The problem begins when your employee is doing an amazing job but doesn’t feel like their work is acknowledged or recognized by peers and leadership. If a member of your team constantly exemplifies what makes a great employee, tell them. Employees aren’t mind readers, and even the most confident team members will start to question their performance in the absence of recognition.
Employees who feel appreciated are 80% more likely to be motivated at work which, of course, leads to superior performance. On the flip side, employees who are never highlighted for meaningful contributions progress blindly, resorting to guesswork about whether their performance has been superb or subpar. Unsurprisingly, a workplace devoid of recognition smothers engagement too.
Although most managers realize that they should recognize their employees, many claim they just don’t have time. To be fair, lots of team leaders boast packed schedules and covet time like a precious resource. But the right employee recognition programs are streamlined and straightforward, making the minute or less it takes to send a note of gratitude well worth it.
Lack of recognition is a major part of what makes a great employee disengage. Companies that invest in solutions to keep recognition simple, frequent, and meaningful have taken a proactive step towards ensuring that when an employee joins their team, the person’s potential grows — not diminishes.
3. Employees’ Sense of Purpose Has Vanished
Another big part of the answer to what makes a great employee disengage is a missing sense of purpose.
Particularly in today’s millennial-dominant workforce, people often seek positions at companies that provide them a platform to drive progress in the world at large. Millennials are famous for their desire to contribute to something bigger than themselves, but to some extent this craving for a higher-level purpose is alive within us all. It’s part of what makes us human.
Right next to relationships, mission is one of the most frequently cited major workplace motivators. More likely than not, your most enthused employees joined the team at least in part because they were excited to contribute to your company’s mission.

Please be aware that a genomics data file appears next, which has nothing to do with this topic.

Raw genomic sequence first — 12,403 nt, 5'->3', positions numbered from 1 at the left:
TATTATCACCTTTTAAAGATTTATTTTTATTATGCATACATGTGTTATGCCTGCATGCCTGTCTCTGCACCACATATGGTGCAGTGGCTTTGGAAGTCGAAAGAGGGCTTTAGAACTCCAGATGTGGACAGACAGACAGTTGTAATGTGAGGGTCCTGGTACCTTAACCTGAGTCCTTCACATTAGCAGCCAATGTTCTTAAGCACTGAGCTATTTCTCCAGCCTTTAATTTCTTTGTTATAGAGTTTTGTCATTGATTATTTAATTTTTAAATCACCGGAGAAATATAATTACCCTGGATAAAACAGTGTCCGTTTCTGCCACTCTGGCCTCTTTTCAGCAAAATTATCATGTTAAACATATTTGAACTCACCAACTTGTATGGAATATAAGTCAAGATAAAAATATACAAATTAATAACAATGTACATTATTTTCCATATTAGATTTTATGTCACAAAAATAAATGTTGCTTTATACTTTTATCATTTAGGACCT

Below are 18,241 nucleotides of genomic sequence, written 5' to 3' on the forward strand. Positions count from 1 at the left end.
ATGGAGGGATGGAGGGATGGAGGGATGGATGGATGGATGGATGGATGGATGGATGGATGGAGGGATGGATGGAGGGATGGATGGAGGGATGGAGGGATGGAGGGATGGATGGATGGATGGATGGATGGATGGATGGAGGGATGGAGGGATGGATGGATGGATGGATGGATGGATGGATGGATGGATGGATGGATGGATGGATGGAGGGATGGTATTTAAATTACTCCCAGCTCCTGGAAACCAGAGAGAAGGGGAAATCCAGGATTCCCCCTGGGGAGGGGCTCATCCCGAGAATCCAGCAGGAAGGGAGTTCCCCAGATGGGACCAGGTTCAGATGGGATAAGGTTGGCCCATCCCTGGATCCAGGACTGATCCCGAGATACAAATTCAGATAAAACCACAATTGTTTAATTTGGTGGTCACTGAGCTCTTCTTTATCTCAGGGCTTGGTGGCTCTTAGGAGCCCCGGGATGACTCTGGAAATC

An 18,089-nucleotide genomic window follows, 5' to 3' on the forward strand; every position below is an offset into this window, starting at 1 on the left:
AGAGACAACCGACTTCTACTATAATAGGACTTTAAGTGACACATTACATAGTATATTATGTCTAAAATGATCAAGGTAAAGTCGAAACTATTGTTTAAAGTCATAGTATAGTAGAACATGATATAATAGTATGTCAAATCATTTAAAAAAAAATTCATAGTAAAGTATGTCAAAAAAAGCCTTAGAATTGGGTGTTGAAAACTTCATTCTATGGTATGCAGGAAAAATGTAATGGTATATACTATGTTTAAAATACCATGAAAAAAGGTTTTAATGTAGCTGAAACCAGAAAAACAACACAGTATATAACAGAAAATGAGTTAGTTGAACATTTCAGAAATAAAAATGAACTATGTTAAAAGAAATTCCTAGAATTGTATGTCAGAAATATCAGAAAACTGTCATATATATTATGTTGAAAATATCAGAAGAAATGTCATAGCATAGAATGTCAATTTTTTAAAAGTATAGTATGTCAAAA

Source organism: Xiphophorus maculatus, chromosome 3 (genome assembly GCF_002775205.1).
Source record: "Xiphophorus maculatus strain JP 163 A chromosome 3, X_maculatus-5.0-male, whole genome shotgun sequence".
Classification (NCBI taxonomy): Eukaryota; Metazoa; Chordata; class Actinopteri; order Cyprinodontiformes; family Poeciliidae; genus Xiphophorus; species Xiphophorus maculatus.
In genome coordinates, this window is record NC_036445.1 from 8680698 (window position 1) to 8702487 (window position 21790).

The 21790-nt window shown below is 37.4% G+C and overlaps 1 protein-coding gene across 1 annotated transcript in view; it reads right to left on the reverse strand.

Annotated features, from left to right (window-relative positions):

Especially at a larger organization, not everyone is going to get to make direct contributions to the company’s highest-level goals everyday. Big changes are accomplished piece by piece, and each employee is a tiny component of a large and complicated puzzle. That said, lack of clarity about where they fit in can be part of what makes a great employee disengage.
Managers can foster a sense of purpose in employees through transparency about how smaller projects fit into larger company initiatives, and how those initiatives fuel high-level progress. Furthermore, allowing some degree of autonomy around which tasks different team members take on will help ensure employees work on projects they personally deem meaningful. Finally, publicizing your company core values — and publicly recognizing those who live up to them — is an excellent way to infuse your culture with purpose and stop disengagement in its tracks.
4. Employees’ Growth Feels Stunted
If you have nowhere to go, why keep going?
Employees who feel like their careers have hit a dead end (at least as long as they remain in their current roles) will check out faster than you can ask, “what makes a great employee disengage?” That’s because the brain is a future-oriented organ, constantly hungry for progress. When employees don’t anticipate meaningful steps forward in their current role, they’ll reflexively grasp for opportunities elsewhere.
Make space for dialogue around employees’ professional goals. Work with team members to ensure the tasks they do in support of the company also contribute to their personal development. At its best, the relationship between employee growth and company growth can be symbiotic. Lastly, check in to see whether employees feel sufficiently challenged. There is a sweet spot somewhere between mastery and incompetence that allows employees to stretch the boundaries of their capabilities, but also deliver quality work. Employees who operate there, with just the right degree of challenge, are the most engaged of all.